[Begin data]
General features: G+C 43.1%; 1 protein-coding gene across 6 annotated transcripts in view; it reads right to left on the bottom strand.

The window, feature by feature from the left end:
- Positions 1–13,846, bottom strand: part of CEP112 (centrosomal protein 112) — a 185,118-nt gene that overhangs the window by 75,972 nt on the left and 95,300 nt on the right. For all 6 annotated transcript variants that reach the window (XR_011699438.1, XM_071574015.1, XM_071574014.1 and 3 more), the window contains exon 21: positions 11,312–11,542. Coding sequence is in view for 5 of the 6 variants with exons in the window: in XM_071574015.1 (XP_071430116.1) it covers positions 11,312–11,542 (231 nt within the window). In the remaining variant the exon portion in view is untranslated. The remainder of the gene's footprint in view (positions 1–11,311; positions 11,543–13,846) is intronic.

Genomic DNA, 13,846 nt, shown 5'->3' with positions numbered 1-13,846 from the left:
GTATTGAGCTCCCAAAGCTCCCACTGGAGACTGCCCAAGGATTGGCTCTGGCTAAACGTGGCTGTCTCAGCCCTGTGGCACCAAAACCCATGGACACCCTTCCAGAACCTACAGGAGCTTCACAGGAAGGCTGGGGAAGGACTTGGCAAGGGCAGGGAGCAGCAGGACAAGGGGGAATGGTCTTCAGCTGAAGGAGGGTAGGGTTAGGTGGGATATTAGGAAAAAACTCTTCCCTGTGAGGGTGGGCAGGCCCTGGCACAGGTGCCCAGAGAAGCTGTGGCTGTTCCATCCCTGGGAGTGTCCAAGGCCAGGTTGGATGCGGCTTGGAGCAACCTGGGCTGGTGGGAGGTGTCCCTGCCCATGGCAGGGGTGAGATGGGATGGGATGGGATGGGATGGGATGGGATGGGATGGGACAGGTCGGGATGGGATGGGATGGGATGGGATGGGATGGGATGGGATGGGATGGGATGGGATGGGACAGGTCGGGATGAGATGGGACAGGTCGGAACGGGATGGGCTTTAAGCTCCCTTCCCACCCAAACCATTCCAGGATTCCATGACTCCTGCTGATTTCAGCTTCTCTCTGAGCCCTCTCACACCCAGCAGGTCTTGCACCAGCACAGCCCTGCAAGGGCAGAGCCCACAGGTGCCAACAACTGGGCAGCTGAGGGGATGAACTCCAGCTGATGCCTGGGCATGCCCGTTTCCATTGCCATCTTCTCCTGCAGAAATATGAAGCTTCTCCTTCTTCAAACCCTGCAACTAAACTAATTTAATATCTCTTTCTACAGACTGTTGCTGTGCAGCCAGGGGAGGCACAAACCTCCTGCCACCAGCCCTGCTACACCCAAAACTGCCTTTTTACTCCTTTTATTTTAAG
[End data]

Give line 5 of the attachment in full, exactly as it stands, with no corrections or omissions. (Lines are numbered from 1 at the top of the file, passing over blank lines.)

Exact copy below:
GTATTGAGCTCCCAAAGCTCCCACTGGAGACTGCCCAAGGATTGGCTCTGGCTAAACGTGGCTGTCTCAGCCCTGTGGCACCAAAACCCATGGACACCCTTCCAGAACCTACAGGAGCTTCACAGGAAGGCTGGGGAAGGACTTGGCAAGGGCAGGGAGCAGCAGGACAAGGGGGAATGGTCTTCAGCTGAAGGAGGGTAGGGTTAGGTGGGATATTAGGAAAAAACTCTTCCCTGTGAGGGTGGGCAGGCCCTGGCACAGGTGCCCAGAGAAGCTGTGGCTGTTCCATCCCTGGGAGTGTCCAAGGCCAGGTTGGATGCGGCTTGGAGCAACCTGGGCTGGTGGGAGGTGTCCCTGCCCATGGCAGGGGTGAGATGGGATGGGATGGGATGGGATGGGATGGGATGGGATGGGACAGGTCGGGATGGGATGGGATGGGATGGGATGGGATGGGATGGGATGGGATGGGATGGGATGGGACAGGTCGGGATGAGATGGGACAGGTCGGAACGGGATGGGCTTTAAGCTCCCTTCCCACCCAAACCATTCCAGGATTCCATGACTCCTGCTGATTTCAGCTTCTCTCTGAGCCCTCTCACACCCAGCAGGTCTTGCACCAGCACAGCCCTGCAAGGGCAGAGCCCACAGGTGCCAACAACTGGGCAGCTGAGGGGATGAACTCCAGCTGATGCCTGGGCATGCCCGTTTCCATTGCCATCTTCTCCTGCAGAAATATGAAGCTTCTCCTTCTTCAAACCCTGCAACTAAACTAATTTAATATCTCTTTCTACAGACTGTTGCTGTGCAGCCAGGGGAGGCACAAACCTCCTGCCACCAGCCCTGCTACACCCAAAACTGCCTTTTTACTCCTTTTATTTTAAG